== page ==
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Alexandra McFadden has a plan for revitalizing the Philadelphia neighborhood where she grew up. Too bad it’s totally illegal.

McFadden was raised in the East Parkside section of the city in the 1980s. Back then it was a tight-knit community where people took pride in their colorful Victorian row houses and tree-lined sidewalks. The neighborhood, which dates to the 1870s and sits alongside Fairmount Park and the Schuylkill River, always struck her as a peaceful pocket in a bustling city. “There were entire blocks of well-maintained houses, with little front yards and elderly ladies who peered out at the kids playing,” she says. “They’d shout, ‘Don’t toss that ball into my yard!’”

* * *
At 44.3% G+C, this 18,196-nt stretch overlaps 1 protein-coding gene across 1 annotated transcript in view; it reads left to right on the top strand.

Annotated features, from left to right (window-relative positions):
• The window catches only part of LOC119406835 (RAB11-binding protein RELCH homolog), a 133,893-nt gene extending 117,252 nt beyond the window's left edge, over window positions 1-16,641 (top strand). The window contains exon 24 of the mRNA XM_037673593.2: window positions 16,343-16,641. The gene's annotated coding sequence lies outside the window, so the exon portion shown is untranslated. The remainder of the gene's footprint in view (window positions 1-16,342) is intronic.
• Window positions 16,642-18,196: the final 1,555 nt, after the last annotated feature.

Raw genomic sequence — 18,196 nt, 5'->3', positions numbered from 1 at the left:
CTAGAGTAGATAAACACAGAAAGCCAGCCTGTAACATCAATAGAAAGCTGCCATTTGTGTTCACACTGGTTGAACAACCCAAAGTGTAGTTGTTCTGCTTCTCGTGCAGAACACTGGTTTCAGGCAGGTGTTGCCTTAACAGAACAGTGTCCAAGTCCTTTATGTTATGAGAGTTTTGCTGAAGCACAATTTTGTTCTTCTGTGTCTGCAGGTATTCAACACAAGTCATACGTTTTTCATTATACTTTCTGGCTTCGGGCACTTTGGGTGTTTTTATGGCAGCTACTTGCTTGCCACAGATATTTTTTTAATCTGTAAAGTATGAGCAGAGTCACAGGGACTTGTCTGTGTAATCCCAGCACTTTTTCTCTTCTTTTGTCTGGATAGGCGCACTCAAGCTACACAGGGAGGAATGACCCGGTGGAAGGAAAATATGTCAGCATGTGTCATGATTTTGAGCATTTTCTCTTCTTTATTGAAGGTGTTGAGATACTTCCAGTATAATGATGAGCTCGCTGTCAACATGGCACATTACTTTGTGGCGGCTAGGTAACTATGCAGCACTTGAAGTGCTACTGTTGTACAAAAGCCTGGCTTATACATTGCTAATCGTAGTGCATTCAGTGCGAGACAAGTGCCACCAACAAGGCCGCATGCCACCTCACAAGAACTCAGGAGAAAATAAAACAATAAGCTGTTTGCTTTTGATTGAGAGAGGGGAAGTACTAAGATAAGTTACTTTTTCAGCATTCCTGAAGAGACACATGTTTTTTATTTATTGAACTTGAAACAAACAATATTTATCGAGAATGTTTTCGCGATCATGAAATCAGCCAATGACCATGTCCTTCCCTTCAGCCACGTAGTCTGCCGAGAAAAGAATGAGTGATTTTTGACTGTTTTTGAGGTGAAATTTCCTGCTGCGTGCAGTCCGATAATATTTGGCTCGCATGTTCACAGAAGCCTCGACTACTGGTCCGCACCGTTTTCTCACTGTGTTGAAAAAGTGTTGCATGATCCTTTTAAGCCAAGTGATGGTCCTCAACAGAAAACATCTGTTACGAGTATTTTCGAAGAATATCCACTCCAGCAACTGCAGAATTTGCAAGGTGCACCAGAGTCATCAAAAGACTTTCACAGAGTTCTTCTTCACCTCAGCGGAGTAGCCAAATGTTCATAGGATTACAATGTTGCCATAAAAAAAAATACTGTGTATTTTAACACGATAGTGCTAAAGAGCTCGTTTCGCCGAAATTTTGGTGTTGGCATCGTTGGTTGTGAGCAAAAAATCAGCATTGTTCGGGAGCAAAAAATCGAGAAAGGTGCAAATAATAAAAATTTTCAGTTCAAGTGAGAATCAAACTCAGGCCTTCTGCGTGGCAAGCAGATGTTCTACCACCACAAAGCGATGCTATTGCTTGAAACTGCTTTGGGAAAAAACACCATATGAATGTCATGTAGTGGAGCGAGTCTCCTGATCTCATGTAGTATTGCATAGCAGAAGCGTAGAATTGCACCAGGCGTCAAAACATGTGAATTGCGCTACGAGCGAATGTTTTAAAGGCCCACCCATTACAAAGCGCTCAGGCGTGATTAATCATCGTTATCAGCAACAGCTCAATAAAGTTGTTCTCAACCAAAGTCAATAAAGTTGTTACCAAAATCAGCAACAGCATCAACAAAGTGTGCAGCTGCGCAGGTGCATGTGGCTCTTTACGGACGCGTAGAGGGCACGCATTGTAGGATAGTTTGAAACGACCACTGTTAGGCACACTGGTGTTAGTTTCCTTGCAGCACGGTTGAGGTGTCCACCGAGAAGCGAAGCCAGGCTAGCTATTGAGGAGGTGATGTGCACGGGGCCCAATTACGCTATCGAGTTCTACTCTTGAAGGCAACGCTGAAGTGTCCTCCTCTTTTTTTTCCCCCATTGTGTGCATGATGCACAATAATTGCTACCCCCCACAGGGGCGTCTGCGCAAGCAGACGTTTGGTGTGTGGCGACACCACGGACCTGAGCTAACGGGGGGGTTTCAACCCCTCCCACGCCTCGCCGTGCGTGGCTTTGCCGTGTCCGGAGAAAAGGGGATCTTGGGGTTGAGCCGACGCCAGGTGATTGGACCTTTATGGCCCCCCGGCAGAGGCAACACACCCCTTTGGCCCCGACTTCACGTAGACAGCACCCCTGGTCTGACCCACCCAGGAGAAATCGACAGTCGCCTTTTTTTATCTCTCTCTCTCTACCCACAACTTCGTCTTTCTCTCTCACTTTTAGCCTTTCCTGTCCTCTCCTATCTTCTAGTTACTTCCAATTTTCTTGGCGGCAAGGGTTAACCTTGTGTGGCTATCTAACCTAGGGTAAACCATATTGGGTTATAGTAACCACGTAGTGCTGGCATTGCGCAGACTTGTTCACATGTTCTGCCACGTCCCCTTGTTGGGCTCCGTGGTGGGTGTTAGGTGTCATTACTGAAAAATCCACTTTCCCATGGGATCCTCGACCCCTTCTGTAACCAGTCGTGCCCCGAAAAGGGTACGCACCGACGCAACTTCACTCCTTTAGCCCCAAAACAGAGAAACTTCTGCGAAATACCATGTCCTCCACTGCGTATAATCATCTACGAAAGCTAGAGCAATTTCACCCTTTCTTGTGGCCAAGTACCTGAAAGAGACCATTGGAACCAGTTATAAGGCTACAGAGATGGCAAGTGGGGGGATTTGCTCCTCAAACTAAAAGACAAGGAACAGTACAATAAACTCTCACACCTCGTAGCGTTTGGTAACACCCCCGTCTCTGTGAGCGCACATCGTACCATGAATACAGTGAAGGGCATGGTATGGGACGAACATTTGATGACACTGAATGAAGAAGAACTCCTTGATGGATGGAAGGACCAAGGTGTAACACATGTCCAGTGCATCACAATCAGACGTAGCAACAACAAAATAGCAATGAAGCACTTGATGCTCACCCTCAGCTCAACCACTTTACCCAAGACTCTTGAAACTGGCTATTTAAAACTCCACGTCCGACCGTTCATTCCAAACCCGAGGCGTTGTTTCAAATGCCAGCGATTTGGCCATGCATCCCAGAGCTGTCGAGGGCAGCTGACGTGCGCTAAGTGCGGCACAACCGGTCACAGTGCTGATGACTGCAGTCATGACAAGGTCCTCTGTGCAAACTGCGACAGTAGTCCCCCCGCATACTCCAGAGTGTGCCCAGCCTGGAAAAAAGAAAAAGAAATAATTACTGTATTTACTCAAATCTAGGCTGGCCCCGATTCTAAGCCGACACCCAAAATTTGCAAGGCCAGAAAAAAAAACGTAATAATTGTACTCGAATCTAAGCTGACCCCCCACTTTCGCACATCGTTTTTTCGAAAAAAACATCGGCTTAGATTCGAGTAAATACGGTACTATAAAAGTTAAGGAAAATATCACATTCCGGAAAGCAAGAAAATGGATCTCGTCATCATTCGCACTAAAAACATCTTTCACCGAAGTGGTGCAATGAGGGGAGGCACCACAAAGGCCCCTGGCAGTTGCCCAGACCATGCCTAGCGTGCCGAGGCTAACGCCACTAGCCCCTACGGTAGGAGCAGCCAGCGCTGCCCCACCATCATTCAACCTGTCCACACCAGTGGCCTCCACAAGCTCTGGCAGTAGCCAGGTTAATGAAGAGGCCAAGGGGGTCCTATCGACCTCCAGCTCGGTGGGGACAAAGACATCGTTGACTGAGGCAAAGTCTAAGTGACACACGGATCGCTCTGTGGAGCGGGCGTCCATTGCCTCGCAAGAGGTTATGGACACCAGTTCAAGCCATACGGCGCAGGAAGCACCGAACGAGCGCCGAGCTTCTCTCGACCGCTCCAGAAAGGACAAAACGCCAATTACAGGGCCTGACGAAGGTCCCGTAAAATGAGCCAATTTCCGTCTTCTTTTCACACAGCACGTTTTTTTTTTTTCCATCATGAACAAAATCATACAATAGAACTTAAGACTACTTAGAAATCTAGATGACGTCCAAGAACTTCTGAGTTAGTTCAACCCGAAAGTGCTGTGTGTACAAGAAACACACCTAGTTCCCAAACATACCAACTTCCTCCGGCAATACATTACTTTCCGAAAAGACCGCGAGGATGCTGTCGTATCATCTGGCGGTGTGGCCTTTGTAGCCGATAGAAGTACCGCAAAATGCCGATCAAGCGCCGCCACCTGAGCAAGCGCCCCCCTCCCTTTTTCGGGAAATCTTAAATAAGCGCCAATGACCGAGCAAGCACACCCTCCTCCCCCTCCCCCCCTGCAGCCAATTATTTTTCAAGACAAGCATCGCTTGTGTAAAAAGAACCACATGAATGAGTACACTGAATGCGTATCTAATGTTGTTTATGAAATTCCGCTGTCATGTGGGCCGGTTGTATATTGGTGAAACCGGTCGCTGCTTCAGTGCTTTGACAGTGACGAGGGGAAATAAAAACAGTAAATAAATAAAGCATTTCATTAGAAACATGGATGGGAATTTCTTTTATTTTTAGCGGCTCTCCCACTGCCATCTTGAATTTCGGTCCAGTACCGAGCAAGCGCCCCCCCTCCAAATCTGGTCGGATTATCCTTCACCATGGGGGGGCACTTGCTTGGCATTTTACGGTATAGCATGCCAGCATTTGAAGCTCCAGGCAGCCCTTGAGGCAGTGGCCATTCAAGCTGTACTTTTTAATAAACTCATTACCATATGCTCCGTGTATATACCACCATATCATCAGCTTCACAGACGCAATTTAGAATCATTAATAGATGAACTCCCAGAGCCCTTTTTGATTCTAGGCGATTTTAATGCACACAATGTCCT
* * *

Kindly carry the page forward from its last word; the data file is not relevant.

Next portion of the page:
Things are different these days, though. One in three residents live in poverty, nearly half of the original housing stock sits vacant, and empty lots attract litter and commercial dumping. “There are junk cars and barrels full of mysterious stuff,” McFadden says. “It leads to runoff, and we have no idea what chemicals are going into the soil.” 

McFadden returned to East Parkside a few years ago and is now board president for Centennial Park... Read more

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